The always-tense discussion of how musicians make money -- and ought to make money -- in the era of YouTube, streaming services, and easy piracy turned into a fiery debate between a diehard punk rocker and a major rock band manager at the SF Music Tech Summit yesterday.
In a packed mid-morning conference room at the Kabuki Hotel, Dead Kennedys guitarist East Bay Ray insisted that "society needs to demand" an end to rogue piracy sites, and punish Google and other advertising networks that do business with them. Ray, whose real name is Raymond John Pepperell, held up a screenshot from the site MP3Skull.com showing links to free downloads of the Bay Area punk icons' music and, next to them, ads for companies like Alaska Airlines and 1-800 Flowers.
"There's opportunists on the Internet that have taken advantage of the artists," he said, at one point calling them "pimps." The slim royalties from streaming services, coupled with the proliferation of free MP3s online, meant the music industry was "selling a free ride on a carnival horse, but they're starving the carnival horse." (He said he liked the Internet for some purposes, and made it clear that he wasn't attacking individual fans who download the band's music for free.)
Squaring off against Ray -- and constantly getting interrupted by him -- was Steve Rennie, manager of Incubus and former major-label exec. Rennie didn't exactly champion the current system as a model of fairness, but said the new communication tools of the Internet, coupled with new and old revenue streams, meant the industry was "not as fucked up as it used to be."
"You've got to figure out where the money is," Rennie said, at one point getting so agitated with Ray that he gave the panel moderator, Digitalmusic.org's Antony Bruno, a rather stiff slap on the shoulder. "The music part of this equation" -- meaning the revenue equation -- "is not going to ever be what it was."
Ray didn't want to hear it. He launched into long, combative, and occasionally very entertaining tirades about pimps, data-mining, and how "the Internet is not the weather -- it was created by humans." Thus, he argued, it should be improvable by humans.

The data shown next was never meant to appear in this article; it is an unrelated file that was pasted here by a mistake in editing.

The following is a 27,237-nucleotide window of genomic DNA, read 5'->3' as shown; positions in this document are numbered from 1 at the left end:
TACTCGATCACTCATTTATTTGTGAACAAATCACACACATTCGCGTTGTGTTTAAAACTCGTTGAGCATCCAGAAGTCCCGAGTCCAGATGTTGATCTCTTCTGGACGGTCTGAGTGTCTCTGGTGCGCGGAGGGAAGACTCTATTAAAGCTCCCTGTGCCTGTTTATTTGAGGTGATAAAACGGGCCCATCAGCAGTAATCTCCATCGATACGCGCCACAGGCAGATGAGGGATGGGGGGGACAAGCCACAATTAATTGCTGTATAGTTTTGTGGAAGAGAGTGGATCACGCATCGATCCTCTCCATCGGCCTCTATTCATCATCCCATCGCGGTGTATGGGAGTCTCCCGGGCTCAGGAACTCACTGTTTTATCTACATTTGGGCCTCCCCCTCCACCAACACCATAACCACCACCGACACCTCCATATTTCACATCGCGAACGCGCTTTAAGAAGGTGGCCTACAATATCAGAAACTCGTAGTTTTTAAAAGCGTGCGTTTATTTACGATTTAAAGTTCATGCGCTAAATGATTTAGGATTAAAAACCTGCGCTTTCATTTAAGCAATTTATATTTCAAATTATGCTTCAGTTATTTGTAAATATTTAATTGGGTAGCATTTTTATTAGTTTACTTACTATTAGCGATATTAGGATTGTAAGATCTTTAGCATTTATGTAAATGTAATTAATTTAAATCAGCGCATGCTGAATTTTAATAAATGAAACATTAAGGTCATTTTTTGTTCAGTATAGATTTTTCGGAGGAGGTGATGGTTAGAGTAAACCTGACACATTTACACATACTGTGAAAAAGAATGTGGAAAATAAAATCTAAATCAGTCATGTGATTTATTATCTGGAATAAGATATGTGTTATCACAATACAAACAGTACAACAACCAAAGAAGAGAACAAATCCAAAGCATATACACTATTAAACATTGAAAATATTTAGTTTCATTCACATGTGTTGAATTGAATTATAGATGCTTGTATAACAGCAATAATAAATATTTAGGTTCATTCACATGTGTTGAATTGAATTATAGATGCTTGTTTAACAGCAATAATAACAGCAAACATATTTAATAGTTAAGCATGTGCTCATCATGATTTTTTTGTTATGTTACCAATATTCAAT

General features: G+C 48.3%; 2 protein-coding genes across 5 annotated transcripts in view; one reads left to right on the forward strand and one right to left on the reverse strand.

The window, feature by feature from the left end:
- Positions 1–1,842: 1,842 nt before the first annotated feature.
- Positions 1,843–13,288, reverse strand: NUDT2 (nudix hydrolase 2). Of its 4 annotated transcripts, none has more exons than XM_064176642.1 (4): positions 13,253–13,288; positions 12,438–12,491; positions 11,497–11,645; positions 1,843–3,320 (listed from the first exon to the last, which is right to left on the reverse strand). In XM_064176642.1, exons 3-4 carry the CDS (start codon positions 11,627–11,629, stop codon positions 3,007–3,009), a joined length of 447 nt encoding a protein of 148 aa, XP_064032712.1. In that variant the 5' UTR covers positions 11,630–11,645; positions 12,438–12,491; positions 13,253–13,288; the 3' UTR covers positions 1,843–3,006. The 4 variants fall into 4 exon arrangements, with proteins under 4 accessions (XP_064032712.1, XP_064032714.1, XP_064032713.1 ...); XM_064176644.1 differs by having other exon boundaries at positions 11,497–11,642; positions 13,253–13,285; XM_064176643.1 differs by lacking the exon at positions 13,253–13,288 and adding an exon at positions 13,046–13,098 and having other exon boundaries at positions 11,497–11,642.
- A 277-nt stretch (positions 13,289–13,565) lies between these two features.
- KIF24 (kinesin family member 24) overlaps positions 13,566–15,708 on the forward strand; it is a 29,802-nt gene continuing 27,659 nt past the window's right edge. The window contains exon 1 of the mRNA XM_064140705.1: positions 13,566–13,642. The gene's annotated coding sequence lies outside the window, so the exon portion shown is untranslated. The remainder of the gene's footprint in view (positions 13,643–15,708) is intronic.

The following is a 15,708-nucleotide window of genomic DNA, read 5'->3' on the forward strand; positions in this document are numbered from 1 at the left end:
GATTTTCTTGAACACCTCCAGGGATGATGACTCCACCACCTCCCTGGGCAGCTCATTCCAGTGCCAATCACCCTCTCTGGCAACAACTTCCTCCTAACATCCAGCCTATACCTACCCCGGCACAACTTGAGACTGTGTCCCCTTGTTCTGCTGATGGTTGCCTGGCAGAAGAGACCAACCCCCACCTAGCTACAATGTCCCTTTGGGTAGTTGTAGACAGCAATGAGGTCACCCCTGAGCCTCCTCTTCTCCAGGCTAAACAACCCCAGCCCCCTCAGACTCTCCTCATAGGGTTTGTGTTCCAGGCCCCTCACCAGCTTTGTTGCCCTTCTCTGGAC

Future of Music Coalition's Kristin Thomson, who offered the only non-anecdotal data about how musicians today make money, didn't get a chance to say much. But she did helpfully remind Ray -- who recently made news for criticizing YouTube's paltry payouts -- that even in its golden era, MTV didn't pay royalties, either.
That midmorning panel was the liveliest we saw at the 12th SF Music Tech Summit, which gathers artists, techies, industry execs, and wannabes to Japantown twice a year to shake hands, argue, brag, pontificate, drink coffee, and shake more hands. Yesterday's summit, more than previous editions, offered a broad slate of interesting-sounding panels. (Full disclosure: Your author missed several of those interesting-sounding panels while he hosted a mellow afternoon session about the history of Noise Pop with festival founders and longtime techies Kevin Arnold and Jordan Kurland.)
One afternoon talk offered Gang of Four bassist Dave Allen, RelativeWave software wiz Max Weisel, and others pondering "How We Will Experience Music in the Future." Weisel started fireworks among the large audience when he suggested that it is (or will soon be) possible to write software that learns an individual person's taste and can write music they would enjoy -- maybe more than any other music.
Audience members, some of them visibly astonished, quickly defended the necessity of intangible human intent in creating any "real music." Weisel countered by played a few seconds of of the prelude to Bach's Cello Suite No. 1 from the tinny speakers of his laptop through the table microphone. It turned out the music was actually being "played" by a piece of software, he said. And hearing the computer's slurred, ungainly take on what should be a fluid, balletic passage, you could easily tell.
As longtime Gang of Four nuts, we were rapt hearing Dave Allen briefly recount an early show at the Temple Beautiful in S.F. with the Buzzcocks. (He said it was '78, but judging from the band's gig history, it looks like it was actually '79.) Allen said the band was exhausted, and asthmatic frontman Andy Gill collapsed onstage -- but was saved when the fans threw him their inhalers. Allen then asked, hopefully, if anyone in the room yesterday had been at that show. No one had.